misrepresenting its business, which you admit in the
post may be the case. of course, it's not smart for
any organization to play up the risks of joining
rather than the rewards, so whether the military is
misrepresenting itself is up for debate. but to
restrict someone's right to object to object to
recruiting practices on those grounds is problematic.

MORE IMPORTANTLY your claim that there is a thin line
between disdain for recruiting tactics and being "anti
military" doesn't sit right with me. there is a very
thick line between saying, "the military is
misrepresenting what the experience of serving is
actually about," and saying "we don't need an army."
your claim implies that the military has no choice but
to promote itself the way that it does, that the
current style of recruitment is the only path, which
is not the case. for example, the if the government,
or the military, or anyone could make a compelling
enough case that sadam hussein was an actual threat to
America, or that 'democracy' in iraq makes us safer,
or makes those who hate American imperialism hate it
less, maybe recruitment wouldn't be a problem.

another example: suppose the recruting campaign was
based on some sort of cartoonish, racist image of
osama bin laden. like there were posters of his face
everywhere and the slogan was: "let's kill this camel
humping towel headed faggot." or what if the slogan
was "carrying a big gun makes you more of a man."
would that not be objectionable? does objection to
that campaign constitute anti military sentiment?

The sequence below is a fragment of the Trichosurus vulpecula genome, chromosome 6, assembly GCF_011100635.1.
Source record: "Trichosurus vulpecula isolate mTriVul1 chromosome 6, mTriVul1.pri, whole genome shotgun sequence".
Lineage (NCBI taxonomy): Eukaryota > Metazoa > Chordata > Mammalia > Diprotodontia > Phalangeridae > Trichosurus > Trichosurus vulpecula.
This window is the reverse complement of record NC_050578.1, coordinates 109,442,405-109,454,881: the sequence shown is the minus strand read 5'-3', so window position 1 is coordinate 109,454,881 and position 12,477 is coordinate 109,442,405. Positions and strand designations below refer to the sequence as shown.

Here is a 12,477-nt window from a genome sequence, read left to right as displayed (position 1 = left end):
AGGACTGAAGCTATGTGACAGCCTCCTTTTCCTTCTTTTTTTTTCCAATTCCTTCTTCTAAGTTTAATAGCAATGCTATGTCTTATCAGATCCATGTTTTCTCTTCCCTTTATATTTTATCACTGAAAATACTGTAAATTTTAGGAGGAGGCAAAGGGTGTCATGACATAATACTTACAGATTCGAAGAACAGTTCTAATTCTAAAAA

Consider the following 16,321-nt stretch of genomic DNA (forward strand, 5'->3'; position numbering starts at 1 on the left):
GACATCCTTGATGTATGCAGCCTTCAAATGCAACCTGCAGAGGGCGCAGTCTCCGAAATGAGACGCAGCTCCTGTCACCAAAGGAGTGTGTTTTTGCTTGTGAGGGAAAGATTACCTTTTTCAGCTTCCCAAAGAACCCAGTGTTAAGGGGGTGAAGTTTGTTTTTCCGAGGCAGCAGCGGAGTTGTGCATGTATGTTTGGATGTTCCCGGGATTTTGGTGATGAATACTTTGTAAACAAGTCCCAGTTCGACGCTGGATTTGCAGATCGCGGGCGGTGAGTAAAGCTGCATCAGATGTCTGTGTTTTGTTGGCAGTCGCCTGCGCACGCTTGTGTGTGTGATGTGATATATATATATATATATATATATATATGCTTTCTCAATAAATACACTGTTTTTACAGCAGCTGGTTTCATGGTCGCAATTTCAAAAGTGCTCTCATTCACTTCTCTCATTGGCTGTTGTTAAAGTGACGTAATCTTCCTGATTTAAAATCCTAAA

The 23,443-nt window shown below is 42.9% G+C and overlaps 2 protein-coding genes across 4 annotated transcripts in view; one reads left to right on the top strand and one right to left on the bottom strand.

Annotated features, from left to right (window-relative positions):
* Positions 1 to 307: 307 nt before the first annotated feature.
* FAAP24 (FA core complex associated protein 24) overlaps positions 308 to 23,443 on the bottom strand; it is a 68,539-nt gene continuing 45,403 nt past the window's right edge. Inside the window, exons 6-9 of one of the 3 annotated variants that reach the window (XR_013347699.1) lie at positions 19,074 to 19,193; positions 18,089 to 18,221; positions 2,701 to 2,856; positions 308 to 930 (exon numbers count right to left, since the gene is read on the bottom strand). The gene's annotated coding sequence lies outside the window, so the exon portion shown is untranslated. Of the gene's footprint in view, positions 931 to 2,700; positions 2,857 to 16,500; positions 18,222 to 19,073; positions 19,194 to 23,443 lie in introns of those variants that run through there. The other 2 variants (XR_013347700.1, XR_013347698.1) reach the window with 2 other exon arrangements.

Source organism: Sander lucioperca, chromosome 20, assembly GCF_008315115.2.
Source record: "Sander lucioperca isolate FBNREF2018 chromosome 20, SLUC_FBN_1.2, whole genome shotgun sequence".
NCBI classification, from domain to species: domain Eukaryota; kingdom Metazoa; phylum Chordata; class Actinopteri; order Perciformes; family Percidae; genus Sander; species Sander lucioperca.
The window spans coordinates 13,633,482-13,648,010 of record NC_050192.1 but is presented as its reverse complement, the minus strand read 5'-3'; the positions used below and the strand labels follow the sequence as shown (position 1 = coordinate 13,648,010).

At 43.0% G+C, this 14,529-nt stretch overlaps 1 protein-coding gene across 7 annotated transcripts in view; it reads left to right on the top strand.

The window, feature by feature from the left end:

another example: suppose it's not about the recruiting
campaign at all, but about policy, specifically the
war. suppose some people understand their dissent as
an objection to the policies of the current
administration. obviously their message is getting
through, because as you note, there is a semi-crisis
in contemporary enlistment. are you saying that using
the military as an avenue for such dissent is
inherently wrong?

i think you're being somewhat unrealistic about the
power of the citizenry to make the government
acknowledge their dissent. when bush goes on tv and
tells the country his latest victory constitutes "a
mandate" from the american people to push forward, it
should be clear to all of us that other forms of
dissent like writing books, holding town hall
meetings, having discussions amongst ourselves, and
yes, even voting are limited in their effectiveness.

so there are two separate issues really: 1)are there
any strategies of recruitment that are legitimately
objectionable, or does the military have the right to
use any and every tactic at its disposal without
objection? 2)is it possible that this sort of dissent
is primarily understood by those who practice it as
objection to policy, rather than objection to the
military as a whole, and if so, are citizens wrong to
conceive of or practice dissent in such a way?

i'd like to add that i fully acknowledge that we need
a military, and that, like any other organization,
they have to be allowed to recruit. i think more
effective ways of recruiting would be increasing pay,
and articulating moral justifications for 21st century
military action that carry a bit more weight than
those that the bush administration has put forth so

- mjef

7:52 PM